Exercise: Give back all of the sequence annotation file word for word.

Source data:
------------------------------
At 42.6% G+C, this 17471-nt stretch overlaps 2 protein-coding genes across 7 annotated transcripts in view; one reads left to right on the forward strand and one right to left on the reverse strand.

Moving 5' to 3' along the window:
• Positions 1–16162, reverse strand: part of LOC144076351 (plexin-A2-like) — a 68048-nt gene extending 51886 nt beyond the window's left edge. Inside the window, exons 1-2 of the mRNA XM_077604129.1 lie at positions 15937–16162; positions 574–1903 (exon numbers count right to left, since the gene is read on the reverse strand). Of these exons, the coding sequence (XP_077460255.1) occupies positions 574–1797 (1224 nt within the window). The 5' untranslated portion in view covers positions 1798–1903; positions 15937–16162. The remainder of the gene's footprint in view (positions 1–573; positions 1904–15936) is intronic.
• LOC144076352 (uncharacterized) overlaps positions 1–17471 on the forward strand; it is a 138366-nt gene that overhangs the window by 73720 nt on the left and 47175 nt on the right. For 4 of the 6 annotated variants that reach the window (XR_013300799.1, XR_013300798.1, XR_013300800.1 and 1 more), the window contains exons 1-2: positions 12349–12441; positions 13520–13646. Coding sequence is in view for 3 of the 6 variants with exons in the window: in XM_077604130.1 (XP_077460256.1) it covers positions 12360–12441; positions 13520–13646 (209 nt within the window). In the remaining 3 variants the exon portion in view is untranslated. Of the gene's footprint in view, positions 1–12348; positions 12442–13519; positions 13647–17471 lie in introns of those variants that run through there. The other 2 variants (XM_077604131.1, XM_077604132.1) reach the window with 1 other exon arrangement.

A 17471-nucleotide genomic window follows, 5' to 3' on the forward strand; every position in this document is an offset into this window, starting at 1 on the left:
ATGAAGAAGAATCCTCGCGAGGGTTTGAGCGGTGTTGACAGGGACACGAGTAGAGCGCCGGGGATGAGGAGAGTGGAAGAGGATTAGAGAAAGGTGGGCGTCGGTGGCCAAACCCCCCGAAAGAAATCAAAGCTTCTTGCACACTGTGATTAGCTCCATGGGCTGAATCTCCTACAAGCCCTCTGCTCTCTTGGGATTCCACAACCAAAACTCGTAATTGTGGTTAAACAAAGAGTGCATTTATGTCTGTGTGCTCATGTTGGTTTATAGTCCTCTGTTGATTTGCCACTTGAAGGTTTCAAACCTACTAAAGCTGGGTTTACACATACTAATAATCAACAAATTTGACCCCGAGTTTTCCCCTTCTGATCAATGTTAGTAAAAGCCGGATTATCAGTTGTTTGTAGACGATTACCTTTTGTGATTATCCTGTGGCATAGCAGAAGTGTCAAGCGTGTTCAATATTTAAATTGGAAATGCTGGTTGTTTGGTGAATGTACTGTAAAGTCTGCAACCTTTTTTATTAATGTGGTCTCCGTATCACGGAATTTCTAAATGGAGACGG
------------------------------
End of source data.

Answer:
At 42.6% G+C, this 17471-nt stretch overlaps 2 protein-coding genes across 7 annotated transcripts in view; one reads left to right on the forward strand and one right to left on the reverse strand.

Moving 5' to 3' along the window:
• Positions 1–16162, reverse strand: part of LOC144076351 (plexin-A2-like) — a 68048-nt gene extending 51886 nt beyond the window's left edge. Inside the window, exons 1-2 of the mRNA XM_077604129.1 lie at positions 15937–16162; positions 574–1903 (exon numbers count right to left, since the gene is read on the reverse strand). Of these exons, the coding sequence (XP_077460255.1) occupies positions 574–1797 (1224 nt within the window). The 5' untranslated portion in view covers positions 1798–1903; positions 15937–16162. The remainder of the gene's footprint in view (positions 1–573; positions 1904–15936) is intronic.
• LOC144076352 (uncharacterized) overlaps positions 1–17471 on the forward strand; it is a 138366-nt gene that overhangs the window by 73720 nt on the left and 47175 nt on the right. For 4 of the 6 annotated variants that reach the window (XR_013300799.1, XR_013300798.1, XR_013300800.1 and 1 more), the window contains exons 1-2: positions 12349–12441; positions 13520–13646. Coding sequence is in view for 3 of the 6 variants with exons in the window: in XM_077604130.1 (XP_077460256.1) it covers positions 12360–12441; positions 13520–13646 (209 nt within the window). In the remaining 3 variants the exon portion in view is untranslated. Of the gene's footprint in view, positions 1–12348; positions 12442–13519; positions 13647–17471 lie in introns of those variants that run through there. The other 2 variants (XM_077604131.1, XM_077604132.1) reach the window with 1 other exon arrangement.

A 17471-nucleotide genomic window follows, 5' to 3' on the forward strand; every position in this document is an offset into this window, starting at 1 on the left:
ATGAAGAAGAATCCTCGCGAGGGTTTGAGCGGTGTTGACAGGGACACGAGTAGAGCGCCGGGGATGAGGAGAGTGGAAGAGGATTAGAGAAAGGTGGGCGTCGGTGGCCAAACCCCCCGAAAGAAATCAAAGCTTCTTGCACACTGTGATTAGCTCCATGGGCTGAATCTCCTACAAGCCCTCTGCTCTCTTGGGATTCCACAACCAAAACTCGTAATTGTGGTTAAACAAAGAGTGCATTTATGTCTGTGTGCTCATGTTGGTTTATAGTCCTCTGTTGATTTGCCACTTGAAGGTTTCAAACCTACTAAAGCTGGGTTTACACATACTAATAATCAACAAATTTGACCCCGAGTTTTCCCCTTCTGATCAATGTTAGTAAAAGCCGGATTATCAGTTGTTTGTAGACGATTACCTTTTGTGATTATCCTGTGGCATAGCAGAAGTGTCAAGCGTGTTCAATATTTAAATTGGAAATGCTGGTTGTTTGGTGAATGTACTGTAAAGTCTGCAACCTTTTTTATTAATGTGGTCTCCGTATCACGGAATTTCTAAATGGAGACGG